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How India’s elite shooters are gearing up for a return to action

Friday morning for the Olympic core group of Indian shooters and coaches began with an early zoom call. Only this time, unlike the raft of planned meetings in the past seven months from the living rooms and bedrooms of their respective homes, they were sharing a wall.

Close to 30 shooters and coaches have congregated at the Taj Vivanta in Surajkund, Faridabad for a two-month long camp organized by the National Rifle Association of India (NRAI) and Sports Authority of India (SAI), with the mandatory stipulation of a week’s quarantine on arrival. Pre-plated meals are being served to their rooms, along with disposable garbage bags, which they then leave outside their doors for pick-up.

The absentees from the camp include rifle shooters Elavanil Valarivan, Gaayathri N, skeet shooter Angad Singh Bajwa, Mairaj Ahmed Khan and foreign coach Ennio Falcao.

Those living within NCR have the option of isolating themselves at home or having a room to themselves at the hotel, much like the outstation shooters and coaches who reached on Friday. The latter option is one that rifle shooter Deepak Kumar readily took.

A junior warrant officer in the Air force living in Delhi, Deepak decided that isolating himself at home was only going to throw his family an extra challenge. “Also, this way it’s easier to focus, there are fewer things on my mind and I get a chance to reconnect with my early life of spiritual calm.” The monk-like talk is no surprise. Deepak, who won an Olympic quota with an Asian Championship bronze last year, spent ten years of his childhood away from his parents at a gurukul in Poundha, Dehradun.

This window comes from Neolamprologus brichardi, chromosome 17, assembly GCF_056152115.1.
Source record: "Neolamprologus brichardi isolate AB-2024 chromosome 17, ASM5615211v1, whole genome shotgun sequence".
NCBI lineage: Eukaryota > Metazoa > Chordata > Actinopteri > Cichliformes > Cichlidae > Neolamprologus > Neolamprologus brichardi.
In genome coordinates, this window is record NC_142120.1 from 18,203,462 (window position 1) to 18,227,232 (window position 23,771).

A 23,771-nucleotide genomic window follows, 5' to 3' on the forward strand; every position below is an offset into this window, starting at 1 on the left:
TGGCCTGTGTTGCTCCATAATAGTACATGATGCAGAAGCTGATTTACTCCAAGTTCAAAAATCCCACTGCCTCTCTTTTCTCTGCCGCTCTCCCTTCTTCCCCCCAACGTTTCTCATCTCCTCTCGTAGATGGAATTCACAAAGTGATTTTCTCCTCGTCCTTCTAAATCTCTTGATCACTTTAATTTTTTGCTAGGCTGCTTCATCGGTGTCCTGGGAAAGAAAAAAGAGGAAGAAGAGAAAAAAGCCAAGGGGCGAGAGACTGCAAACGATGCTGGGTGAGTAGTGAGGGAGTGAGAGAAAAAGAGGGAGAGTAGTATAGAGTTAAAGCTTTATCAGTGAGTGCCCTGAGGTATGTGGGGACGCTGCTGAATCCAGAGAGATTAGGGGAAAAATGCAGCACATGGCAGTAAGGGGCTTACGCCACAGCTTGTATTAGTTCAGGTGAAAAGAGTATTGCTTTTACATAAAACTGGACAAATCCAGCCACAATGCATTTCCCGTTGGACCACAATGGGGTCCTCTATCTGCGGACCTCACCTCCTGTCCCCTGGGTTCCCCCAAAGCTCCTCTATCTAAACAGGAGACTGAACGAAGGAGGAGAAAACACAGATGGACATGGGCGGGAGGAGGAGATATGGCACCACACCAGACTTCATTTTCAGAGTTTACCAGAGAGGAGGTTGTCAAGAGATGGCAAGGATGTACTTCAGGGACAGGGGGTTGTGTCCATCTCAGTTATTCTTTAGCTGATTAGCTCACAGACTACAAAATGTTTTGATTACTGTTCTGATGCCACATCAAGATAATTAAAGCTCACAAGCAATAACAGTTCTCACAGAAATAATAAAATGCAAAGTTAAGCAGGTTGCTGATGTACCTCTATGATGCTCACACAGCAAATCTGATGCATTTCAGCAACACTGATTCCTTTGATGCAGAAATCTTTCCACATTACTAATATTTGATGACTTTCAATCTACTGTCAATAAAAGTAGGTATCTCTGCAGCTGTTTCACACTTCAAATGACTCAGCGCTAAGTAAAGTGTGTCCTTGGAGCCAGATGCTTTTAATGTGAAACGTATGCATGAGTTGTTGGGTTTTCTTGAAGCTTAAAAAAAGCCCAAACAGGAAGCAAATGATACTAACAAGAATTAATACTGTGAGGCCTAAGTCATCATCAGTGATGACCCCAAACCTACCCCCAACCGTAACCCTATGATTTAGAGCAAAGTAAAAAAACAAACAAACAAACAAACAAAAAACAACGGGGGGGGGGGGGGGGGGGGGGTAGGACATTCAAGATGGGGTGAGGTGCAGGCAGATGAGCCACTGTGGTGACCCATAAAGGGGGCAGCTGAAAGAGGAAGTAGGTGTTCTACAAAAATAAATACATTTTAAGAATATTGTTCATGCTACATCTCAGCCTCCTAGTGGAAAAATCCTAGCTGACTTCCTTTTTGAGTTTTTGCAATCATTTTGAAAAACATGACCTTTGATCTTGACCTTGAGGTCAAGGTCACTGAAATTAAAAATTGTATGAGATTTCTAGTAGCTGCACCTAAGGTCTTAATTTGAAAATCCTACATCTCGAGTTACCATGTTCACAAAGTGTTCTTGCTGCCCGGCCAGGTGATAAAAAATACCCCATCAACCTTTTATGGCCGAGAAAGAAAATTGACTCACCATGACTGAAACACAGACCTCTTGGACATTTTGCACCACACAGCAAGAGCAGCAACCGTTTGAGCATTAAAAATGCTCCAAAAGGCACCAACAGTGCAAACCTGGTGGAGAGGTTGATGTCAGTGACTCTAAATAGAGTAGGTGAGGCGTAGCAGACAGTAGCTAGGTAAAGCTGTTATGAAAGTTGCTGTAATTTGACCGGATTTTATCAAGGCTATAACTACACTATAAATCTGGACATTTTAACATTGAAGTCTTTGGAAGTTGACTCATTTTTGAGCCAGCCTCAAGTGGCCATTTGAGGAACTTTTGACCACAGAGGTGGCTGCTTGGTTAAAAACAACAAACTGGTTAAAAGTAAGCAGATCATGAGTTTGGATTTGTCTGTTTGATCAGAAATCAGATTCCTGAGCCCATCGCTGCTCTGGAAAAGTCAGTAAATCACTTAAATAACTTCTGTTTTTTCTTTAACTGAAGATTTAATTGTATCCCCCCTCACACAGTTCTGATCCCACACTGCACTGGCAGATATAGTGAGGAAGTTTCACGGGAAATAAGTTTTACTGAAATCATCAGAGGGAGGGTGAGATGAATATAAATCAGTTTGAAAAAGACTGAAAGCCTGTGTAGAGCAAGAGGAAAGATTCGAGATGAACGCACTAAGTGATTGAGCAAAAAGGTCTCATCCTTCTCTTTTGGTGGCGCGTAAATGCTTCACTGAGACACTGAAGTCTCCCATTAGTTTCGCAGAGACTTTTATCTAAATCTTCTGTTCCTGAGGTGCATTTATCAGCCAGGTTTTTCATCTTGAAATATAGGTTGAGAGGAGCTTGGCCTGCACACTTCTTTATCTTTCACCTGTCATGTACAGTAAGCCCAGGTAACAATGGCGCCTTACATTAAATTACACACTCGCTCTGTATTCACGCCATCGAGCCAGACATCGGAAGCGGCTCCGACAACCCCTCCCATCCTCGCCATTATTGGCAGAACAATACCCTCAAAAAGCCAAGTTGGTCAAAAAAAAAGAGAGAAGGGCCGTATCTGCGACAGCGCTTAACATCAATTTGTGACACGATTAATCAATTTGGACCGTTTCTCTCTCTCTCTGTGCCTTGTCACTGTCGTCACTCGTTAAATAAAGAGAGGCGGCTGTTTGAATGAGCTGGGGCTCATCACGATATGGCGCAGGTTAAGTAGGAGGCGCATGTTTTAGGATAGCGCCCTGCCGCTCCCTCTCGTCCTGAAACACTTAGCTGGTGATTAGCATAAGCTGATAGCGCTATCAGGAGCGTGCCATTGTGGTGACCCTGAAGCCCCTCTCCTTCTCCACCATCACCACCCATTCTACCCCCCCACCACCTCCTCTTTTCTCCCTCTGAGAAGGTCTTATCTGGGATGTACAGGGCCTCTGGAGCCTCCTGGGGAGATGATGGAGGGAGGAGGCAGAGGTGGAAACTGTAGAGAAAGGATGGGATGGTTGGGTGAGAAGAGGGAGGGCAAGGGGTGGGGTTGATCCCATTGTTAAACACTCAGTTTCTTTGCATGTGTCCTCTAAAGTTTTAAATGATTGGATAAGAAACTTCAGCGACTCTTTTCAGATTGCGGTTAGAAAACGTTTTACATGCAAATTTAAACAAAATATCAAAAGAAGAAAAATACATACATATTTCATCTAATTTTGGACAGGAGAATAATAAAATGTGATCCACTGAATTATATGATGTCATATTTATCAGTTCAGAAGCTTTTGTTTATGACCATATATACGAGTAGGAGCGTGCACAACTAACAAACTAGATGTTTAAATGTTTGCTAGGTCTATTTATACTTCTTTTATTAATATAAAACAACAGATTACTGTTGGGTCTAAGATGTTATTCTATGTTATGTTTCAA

The 32 year-old gamely set up an electronic target at home and trained through the first few months of the lockdown. Once the Karni Singh range (where the camp is being held) opened up in July, he had a much-improved choice of training location.

For someone else, like 2018 Asian Games bronze medalist Abhishek Verma, who is living out his one-week isolation period at his rented home in Gurugram, this is a good time to create a diligent log of his scores from major events in the past two years. “It will allow me to have a ready reckoner of measurable performance numbers and understand how much work is needed. At least I’ll be prepared going into the camp next week.” The camp, which according to SAI is being conducted at a total cost of INR 1.43 crore ($194,706), was postponed twice earlier.

To play by isolation rules, Verma and the two junior shooters he shares his living space with, stockpiled groceries at the start of the week. A qualified lawyer who recently received his provisional enrolment certificate from the Bar Council of Punjab & Haryana, Verma has been training since August at a range built in a Gurugram mall by one of his friends. This after five months

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India’s Top Rated Budget Hotel Chain